The relationship between the old man and his grandson Erali, whom he calls Shaitan-bek (“Devil”), is another central focus of the film. Kasym is the primary male figure in the fatherless boy’s life and has a sometimes tense relationship with the adolescent. An avid soccer fan, Kasym is glued to the television set at the beginning of the film, watching a match and ordering the boy to pull himself away from video games he is playing to adjust the family’s rickety, roof-mounted antenna for clearer reception. The boy is equally glued to his handheld gaming device, annoyed to be pulled away to adjust the dated antenna. The old man complains that Erali is too attached to his games and does “nothing” all day while the boy continually calls his grandfather mad. Their differing relationship to technology also comes through when Erali is enthralled with the eight-liter, super-charged engine powering the hunters’ SUV while the grandfather asks how it could possibly be that impressive since it doesn’t even have a hitch.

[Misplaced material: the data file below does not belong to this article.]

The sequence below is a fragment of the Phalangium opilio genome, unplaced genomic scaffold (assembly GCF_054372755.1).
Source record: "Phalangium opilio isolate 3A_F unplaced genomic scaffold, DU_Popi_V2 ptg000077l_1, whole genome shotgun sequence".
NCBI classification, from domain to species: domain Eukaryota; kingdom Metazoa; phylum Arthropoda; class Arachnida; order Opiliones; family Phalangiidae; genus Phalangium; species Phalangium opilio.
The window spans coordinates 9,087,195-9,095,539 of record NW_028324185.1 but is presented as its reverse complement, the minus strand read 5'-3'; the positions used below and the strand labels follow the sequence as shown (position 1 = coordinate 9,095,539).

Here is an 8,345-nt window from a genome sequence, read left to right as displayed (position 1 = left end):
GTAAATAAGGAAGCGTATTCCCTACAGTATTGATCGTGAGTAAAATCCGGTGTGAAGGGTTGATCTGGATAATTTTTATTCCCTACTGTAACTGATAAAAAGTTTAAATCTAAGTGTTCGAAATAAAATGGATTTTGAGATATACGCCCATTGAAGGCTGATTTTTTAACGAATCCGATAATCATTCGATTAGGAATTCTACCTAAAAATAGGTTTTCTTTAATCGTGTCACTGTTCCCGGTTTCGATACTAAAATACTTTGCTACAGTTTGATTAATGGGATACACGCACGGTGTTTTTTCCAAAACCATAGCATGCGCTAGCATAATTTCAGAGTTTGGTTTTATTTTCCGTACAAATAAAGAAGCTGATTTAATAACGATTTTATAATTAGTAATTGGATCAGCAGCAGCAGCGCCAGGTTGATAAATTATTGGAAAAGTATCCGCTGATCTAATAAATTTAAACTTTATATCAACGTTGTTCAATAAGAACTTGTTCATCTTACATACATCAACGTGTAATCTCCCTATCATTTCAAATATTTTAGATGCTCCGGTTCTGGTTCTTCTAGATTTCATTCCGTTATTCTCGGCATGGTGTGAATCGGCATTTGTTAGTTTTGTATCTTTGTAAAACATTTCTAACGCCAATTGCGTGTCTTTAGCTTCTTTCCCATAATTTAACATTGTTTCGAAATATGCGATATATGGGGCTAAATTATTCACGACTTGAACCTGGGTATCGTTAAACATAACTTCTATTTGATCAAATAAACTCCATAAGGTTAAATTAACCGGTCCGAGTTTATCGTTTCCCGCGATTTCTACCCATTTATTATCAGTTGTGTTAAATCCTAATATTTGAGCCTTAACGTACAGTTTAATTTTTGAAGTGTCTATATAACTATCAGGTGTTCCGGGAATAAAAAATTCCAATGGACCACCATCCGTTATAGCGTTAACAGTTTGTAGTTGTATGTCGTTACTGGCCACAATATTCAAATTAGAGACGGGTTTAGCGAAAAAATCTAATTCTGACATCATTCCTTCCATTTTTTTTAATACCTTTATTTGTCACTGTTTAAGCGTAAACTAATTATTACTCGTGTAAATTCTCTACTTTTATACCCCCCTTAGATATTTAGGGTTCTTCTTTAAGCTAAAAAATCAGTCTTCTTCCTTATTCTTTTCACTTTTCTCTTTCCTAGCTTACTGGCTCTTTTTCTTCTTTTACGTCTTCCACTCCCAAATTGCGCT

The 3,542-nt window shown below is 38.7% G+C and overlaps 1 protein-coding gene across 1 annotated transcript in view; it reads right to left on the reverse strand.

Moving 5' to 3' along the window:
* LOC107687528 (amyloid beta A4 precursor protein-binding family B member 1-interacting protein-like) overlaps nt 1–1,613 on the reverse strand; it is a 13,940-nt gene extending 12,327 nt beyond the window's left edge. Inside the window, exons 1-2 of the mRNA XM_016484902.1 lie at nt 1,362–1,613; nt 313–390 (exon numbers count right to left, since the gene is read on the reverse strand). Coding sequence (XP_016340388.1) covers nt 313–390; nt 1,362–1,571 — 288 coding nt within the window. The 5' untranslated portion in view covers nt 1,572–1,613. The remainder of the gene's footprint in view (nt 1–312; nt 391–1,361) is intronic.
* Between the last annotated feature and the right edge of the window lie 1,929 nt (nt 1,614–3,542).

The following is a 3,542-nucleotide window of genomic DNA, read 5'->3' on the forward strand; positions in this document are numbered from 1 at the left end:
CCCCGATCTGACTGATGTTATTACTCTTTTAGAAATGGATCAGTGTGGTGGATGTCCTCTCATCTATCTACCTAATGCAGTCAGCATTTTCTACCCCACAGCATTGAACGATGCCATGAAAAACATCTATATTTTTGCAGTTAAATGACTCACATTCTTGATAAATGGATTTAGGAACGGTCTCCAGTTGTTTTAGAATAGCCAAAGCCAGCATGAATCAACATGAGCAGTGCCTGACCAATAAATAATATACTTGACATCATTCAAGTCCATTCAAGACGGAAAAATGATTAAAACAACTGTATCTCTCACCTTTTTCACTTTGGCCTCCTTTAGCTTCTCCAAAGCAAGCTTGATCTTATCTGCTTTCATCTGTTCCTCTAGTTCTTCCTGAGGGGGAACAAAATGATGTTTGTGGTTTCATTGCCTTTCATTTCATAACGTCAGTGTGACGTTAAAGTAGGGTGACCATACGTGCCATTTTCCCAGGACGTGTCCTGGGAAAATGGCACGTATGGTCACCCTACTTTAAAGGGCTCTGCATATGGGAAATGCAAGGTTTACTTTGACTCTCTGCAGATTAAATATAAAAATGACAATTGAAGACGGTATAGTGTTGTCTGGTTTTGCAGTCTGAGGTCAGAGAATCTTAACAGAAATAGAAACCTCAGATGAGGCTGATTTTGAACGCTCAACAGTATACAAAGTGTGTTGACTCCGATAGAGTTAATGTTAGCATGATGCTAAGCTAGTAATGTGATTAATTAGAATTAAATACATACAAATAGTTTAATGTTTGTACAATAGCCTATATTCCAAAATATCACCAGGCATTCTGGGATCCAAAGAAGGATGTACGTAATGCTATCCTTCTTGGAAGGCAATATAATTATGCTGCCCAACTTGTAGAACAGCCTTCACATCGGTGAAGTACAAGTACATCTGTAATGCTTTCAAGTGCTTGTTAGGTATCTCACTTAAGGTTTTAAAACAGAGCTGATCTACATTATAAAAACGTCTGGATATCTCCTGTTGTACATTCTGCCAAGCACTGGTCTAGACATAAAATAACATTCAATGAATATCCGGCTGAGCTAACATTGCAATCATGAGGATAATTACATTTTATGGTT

Tursunov captures well the natural intergenerational conflict between the old man and his grandson, but also depicts with equal compassion the deep connection they have. He balances scenes in which the boy tells his mother he would rather hang himself than turn out like his grandfather with more poignant moments. One such scene shows the boy lovingly putting his grandfather to bed after the old man has fallen asleep watching television. The old man’s cantankerous rants about the boy’s addiction to his gaming device are balanced with a conversation in which the old man reveals that his will to survive is motivated solely by his desire to see his grandson grow up and explore the world, something he was never able to do. He brags to the Kazakh hunter that Erali is a good boy “with character,” which will serve him well as a man, and he describes with pride how his grandson will leave the farm, get educated and achieve things he never did. Erali’s deep love for his grandfather is reinforced when he begs his drunken uncle to search for his grandfather in the fog—eventually sparking a full-scale rescue party search by the authorities.